Naomi Klein is an award-winning journalist and author of a number of bestselling books addressing some of our most pressing political and environmental challenges. I read this book, On Fire, on my trip to British Columbia, some of it on the boat to Mayne Island, where we passed a few sea otters and saw patches of virgin forest. However, on the main Vancouver Island, 91% of the ancient forest has been felled. Naomi herself recounts her holiday in the area in 2017 when fires were raging and smoke blotted out the blue sky that she and her family had been so looking forward to, illustrating only too graphically the picture she paints in this book. It consists of a collection of more than a decade of her impassioned reports, articles and speeches ‘from the frontline of climate breakdown’ and conveying a real sense of urgency and emergency.

As I write, only yesterday Greta Thunberg completed her Atlantic voyage back from the UN in New York. Although she is usually reported as calling for us to act on the science reported by the IPCC in relation to carbon emissions, her concerns are in fact much wider. Specifically, she states that if the emissions have to stop, then we must stop the emissions, but she is well aware of the wider and unsustainable impact of humans on the environment, leading her to say that ‘once you’ve done your homework, you realise that we need new politics… new economics, a whole new way of thinking... we must stop competing with each other. We need to start cooperating and sharing the remaining resources of this planet in the fair way.’ Naomi has taken up her metaphor of the house being on fire, urging us to declare a planetary state of emergency and support the rapid introduction of a Green New Deal as a necessary and profound civilisational transformation or system change.

The need for a system change arises from the interlocking nature of the crises we face, but it can also be supported economically in terms of massive creation of new jobs. Colonisation was the first manifestation of globalisation as Western countries sought the equivalent of a spare planet to raise their own living standards by crushing and exploiting indigenous people (the anthropological section of the British Columbia Museum illustrates this only too poignantly, including the suppression of local languages and therefore cultures). Limitless consumption built into the philosophy of capitalist economic growth is directly related to the ‘ecological depletion at the heart of the climate crisis.’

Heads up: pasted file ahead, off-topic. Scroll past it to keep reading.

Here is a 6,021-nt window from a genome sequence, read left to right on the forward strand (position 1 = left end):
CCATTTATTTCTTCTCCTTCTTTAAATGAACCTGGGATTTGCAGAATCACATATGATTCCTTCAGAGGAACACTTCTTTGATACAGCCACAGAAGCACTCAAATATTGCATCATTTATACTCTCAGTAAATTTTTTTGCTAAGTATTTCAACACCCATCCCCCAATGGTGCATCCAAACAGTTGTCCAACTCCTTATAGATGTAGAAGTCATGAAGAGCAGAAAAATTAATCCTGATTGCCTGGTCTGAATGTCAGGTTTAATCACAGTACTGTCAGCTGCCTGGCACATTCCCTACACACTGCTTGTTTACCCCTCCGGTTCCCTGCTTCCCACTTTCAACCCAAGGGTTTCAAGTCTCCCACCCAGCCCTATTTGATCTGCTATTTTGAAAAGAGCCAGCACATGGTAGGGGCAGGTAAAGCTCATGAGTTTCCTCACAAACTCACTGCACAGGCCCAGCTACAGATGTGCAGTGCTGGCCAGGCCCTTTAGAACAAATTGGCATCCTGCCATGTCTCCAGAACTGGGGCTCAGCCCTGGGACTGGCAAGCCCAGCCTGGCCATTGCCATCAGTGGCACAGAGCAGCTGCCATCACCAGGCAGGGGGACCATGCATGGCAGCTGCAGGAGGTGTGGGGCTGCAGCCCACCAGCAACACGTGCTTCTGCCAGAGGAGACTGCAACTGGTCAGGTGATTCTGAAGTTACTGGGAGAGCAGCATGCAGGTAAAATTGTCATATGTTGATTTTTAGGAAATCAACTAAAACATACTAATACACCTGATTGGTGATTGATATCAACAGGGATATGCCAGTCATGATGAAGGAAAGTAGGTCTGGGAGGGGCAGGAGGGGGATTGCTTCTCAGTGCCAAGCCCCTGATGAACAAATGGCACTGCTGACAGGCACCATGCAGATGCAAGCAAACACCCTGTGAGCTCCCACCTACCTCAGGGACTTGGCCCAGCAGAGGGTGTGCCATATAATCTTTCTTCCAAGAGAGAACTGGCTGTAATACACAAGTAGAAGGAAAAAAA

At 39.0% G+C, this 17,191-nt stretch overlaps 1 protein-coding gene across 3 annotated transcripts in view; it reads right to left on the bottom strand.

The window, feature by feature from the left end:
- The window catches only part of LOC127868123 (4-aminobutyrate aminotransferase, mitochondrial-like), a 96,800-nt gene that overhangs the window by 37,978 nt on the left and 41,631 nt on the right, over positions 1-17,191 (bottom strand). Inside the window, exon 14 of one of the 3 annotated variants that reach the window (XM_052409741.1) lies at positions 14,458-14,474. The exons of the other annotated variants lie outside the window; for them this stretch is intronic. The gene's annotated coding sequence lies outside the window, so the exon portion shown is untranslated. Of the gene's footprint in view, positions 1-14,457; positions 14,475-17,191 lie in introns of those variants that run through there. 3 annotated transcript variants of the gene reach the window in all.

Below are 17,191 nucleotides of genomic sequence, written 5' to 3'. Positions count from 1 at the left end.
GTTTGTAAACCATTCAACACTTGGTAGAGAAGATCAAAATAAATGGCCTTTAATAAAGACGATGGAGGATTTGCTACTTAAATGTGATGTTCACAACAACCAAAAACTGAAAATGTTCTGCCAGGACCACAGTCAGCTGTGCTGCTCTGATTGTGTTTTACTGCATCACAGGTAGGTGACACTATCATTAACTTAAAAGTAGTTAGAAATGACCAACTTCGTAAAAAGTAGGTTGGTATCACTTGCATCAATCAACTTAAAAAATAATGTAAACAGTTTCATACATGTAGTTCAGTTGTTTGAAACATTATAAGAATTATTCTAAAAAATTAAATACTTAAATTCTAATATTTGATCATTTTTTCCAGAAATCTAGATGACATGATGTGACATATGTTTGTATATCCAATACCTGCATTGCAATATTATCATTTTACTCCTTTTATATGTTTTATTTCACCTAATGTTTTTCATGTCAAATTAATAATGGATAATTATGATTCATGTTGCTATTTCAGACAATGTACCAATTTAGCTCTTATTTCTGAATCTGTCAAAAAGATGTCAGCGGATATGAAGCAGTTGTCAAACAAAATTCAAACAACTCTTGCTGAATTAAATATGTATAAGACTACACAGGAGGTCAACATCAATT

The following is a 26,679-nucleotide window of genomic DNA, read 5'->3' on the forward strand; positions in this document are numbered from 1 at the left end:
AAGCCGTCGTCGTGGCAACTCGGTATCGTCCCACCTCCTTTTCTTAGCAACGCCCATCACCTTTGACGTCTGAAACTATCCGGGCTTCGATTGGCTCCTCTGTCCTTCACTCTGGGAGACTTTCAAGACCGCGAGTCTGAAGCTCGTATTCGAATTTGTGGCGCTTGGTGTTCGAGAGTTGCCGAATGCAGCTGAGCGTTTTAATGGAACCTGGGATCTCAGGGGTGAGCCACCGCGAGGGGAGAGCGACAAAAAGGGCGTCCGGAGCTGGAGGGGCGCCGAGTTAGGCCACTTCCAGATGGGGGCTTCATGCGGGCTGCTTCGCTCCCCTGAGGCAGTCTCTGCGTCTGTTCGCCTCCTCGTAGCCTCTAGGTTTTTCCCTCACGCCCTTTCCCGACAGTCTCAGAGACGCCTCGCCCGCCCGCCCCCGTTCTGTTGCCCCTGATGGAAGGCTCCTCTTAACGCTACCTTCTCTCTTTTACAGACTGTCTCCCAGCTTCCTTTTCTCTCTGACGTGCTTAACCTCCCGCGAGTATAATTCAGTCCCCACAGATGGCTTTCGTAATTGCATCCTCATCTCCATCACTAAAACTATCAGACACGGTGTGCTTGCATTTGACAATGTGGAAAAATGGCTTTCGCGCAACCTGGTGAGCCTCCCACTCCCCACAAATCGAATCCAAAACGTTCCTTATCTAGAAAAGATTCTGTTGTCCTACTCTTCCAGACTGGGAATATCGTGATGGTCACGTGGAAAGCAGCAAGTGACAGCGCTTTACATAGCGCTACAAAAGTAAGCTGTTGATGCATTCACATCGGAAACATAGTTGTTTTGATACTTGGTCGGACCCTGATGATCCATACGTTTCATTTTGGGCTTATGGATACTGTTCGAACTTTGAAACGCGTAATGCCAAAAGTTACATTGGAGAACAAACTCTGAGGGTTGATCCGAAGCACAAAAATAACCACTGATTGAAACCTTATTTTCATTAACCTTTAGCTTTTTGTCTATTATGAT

In a chapter entitled Capitalism versus the Climate, Naomi reaches the heart of the issue. At the beginning of the chapter she states that ‘there is simply no way to square a belief system that vilifies collective action and venerates total market freedom with a problem that demands collective action on an unprecedented scale and a dramatic reining in of the market forces that created and are deepening that crisis.’ This goes back specifically to neoliberal economics and politics with the deregulation of the financial markets in the late 1980s encouraging casino capitalism and culminating inevitably in the crisis of 2008 with bailing out the banks and the severe fallout of austerity, itself related to the rise of the populism we see today. In the US, denial of human responsibility for climate change is linked to a right-wing free market politics and economics. These very people realise that the necessary action on climate and the environment more generally ‘can be done only by radically reordering our economic and political systems in ways antithetical to their free-market belief system.’ Naomi's inconvenient truth is that they are not wrong - and that this accounts for the strength of resistance and accusations that the Green New Deal is nothing less than redistributive eco-socialism. The premise of this free-market way of thinking is that nature is limitless, which we now realise is incorrect, whether applied to oceans, freshwater, topsoil or biodiversity: ‘the expansionist, extractive mindset that so long governed our relationship to nature is what the climate crisis calls into question so fundamentally.’ (p. 79) Hence the need for a new civilisational paradigm and the crisis in the idea of ‘progress’ embedded in our enlightenment outlook; hence also the resistance from ‘Heartlanders’ who oppose the real-world implications of dealing with environmental overload. The fundamental challenge, though, is that ‘climate change is a collective problem, and it demands collective action’, an unprecedented scale of international cooperation at a time when many countries are still intent on looking after their own narrow interests.